Florists, symbols of hope, deemed “essential businesses” in virus-stricken Geneva

Faced with a worsening COVID-19 situation, the Swiss canton of Geneva entered semi-confinement on Nov. 2. All restaurants, bars and barbershops are now closed, but “essential” shops, such as grocery stores, supermarkets and flower shops, can remain open.

Why are florists considered “essential businesses,” one may wonder?

A recent survey conducted by JardinSuisse showed that although most of the celebrations and festivals have been canceled, 70 percent of the country’s florists said that their sales were better in the first half of 2020 than in the same period of last year.

Migros, Switzerland’s largest supermarket chain, said that its flower sales in the first six months of this year were 20 percent higher than the previous year.

Meanwhile, another recent survey conducted by PostFinance, the financial services unit of Swiss Post, found that Swiss consumers’ spending on clothing and footwear has fallen by 50 percent and some 80 percent, respectively, since the country adopted containment measures to fight the virus in March.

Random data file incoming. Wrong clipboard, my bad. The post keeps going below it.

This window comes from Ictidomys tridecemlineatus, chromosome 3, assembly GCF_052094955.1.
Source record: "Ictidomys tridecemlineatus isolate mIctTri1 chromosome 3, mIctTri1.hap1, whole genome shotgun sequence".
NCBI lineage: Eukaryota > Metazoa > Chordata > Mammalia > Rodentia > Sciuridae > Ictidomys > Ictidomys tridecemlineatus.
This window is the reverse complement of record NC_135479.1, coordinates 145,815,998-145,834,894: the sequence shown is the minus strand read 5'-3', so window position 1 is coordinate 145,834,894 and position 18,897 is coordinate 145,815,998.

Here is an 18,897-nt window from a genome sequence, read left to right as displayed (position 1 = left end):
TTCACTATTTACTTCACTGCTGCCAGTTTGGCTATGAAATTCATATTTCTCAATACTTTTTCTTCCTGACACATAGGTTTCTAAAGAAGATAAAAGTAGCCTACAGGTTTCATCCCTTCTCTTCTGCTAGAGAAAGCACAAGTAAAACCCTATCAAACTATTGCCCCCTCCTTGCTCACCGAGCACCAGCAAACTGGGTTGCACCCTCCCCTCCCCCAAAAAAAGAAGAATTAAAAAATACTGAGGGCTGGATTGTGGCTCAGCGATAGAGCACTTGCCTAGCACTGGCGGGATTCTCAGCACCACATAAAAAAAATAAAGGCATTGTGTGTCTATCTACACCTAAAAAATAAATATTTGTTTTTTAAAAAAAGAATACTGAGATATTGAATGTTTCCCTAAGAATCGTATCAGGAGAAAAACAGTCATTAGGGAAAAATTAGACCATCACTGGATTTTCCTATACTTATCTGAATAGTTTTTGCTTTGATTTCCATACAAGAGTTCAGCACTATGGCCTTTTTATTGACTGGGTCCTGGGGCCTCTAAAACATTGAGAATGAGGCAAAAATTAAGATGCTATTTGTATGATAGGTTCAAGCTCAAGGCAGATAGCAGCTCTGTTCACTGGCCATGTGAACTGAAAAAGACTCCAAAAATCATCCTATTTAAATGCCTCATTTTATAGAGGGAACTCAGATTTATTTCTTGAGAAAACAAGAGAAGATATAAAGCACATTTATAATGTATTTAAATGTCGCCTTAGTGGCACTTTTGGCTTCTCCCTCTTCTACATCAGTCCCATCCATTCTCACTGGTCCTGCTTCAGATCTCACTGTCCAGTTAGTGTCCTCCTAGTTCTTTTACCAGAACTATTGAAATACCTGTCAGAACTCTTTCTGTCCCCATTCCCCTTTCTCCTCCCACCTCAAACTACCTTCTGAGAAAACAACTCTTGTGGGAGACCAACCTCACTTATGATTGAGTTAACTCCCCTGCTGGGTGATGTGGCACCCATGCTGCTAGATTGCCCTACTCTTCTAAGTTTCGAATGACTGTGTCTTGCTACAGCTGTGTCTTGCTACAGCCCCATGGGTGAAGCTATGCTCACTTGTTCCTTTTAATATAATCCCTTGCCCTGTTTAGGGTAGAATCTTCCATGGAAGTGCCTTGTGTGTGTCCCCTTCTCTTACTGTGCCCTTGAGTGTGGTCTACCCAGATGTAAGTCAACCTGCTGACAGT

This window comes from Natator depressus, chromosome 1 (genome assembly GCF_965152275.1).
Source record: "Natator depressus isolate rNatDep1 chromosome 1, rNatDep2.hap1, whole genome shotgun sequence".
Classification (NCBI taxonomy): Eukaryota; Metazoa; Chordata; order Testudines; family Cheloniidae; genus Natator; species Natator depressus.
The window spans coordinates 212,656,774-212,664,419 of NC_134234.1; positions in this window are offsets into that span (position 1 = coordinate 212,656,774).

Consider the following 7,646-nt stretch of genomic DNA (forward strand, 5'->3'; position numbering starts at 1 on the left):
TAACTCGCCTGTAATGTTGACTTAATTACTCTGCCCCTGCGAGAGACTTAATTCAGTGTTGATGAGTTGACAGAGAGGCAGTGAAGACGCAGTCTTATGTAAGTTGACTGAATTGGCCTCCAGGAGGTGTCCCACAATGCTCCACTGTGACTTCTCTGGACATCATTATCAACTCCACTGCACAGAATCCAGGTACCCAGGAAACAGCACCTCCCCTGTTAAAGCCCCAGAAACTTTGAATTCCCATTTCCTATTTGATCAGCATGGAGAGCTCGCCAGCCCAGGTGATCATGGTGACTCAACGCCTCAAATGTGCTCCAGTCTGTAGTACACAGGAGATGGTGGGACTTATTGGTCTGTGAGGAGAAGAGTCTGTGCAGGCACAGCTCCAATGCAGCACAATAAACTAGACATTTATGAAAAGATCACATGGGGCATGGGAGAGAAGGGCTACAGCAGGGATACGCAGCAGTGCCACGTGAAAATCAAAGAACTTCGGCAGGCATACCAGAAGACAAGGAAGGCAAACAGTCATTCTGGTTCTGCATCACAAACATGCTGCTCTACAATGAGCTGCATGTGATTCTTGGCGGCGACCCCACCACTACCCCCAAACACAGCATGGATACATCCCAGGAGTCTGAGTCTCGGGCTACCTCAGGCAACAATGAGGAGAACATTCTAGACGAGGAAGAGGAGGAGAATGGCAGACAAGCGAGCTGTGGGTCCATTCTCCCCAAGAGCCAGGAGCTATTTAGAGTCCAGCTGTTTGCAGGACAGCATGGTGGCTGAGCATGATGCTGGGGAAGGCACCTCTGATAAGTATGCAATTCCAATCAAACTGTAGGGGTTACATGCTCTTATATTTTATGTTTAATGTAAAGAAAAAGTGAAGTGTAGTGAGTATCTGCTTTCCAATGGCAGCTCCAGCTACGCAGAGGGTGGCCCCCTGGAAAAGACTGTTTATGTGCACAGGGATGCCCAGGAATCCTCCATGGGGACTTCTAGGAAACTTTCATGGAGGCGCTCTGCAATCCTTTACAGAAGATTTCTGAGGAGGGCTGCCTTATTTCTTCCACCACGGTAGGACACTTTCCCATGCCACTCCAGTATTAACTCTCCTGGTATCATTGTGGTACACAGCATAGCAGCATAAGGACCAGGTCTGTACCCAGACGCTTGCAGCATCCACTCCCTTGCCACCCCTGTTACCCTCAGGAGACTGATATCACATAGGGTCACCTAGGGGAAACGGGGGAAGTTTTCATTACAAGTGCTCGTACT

“Flowers help people deal with the increased anxiety caused by confinement and show them the good side of life during the pandemic,” a flower shop owner in Geneva said.

Immediately after the first lockdown measures were introduced in spring, a Swiss charity group began to distribute relief items every Saturday to thousands of people in Geneva who lost their income due to the pandemic. The relief items included fresh flowers.

In Lausanne, a florist named Pont de Chailly Fleurs launched a “click and collect” service, enabling customers to order online and collect the flowers in the shop in two hours, and a flower delivery service is now also available there.

The owner of Pont de Chailly Fleurs told local media that the business is booming, and while the threat of layoffs is looming large, the shop has had to hire new delivery staff to cope with demand.

Charlene Cattin, a florist in the western Swiss city of Saignelegier, shared her concerns on social media that her newly launched self-service flower shop may turn out to be too small to be competitive and may eventually have to be closed down.

The following morning, she found several kind and encouraging replies to her post, even from people who live far from Saignelegier. “Do not give up,” they said. Help was also offered.

In Chinese culture, flowers represent hope and good wishes. The pandemic has brought hard times for people all over the world, but flowers never cease to be symbols of hope for better times ahead.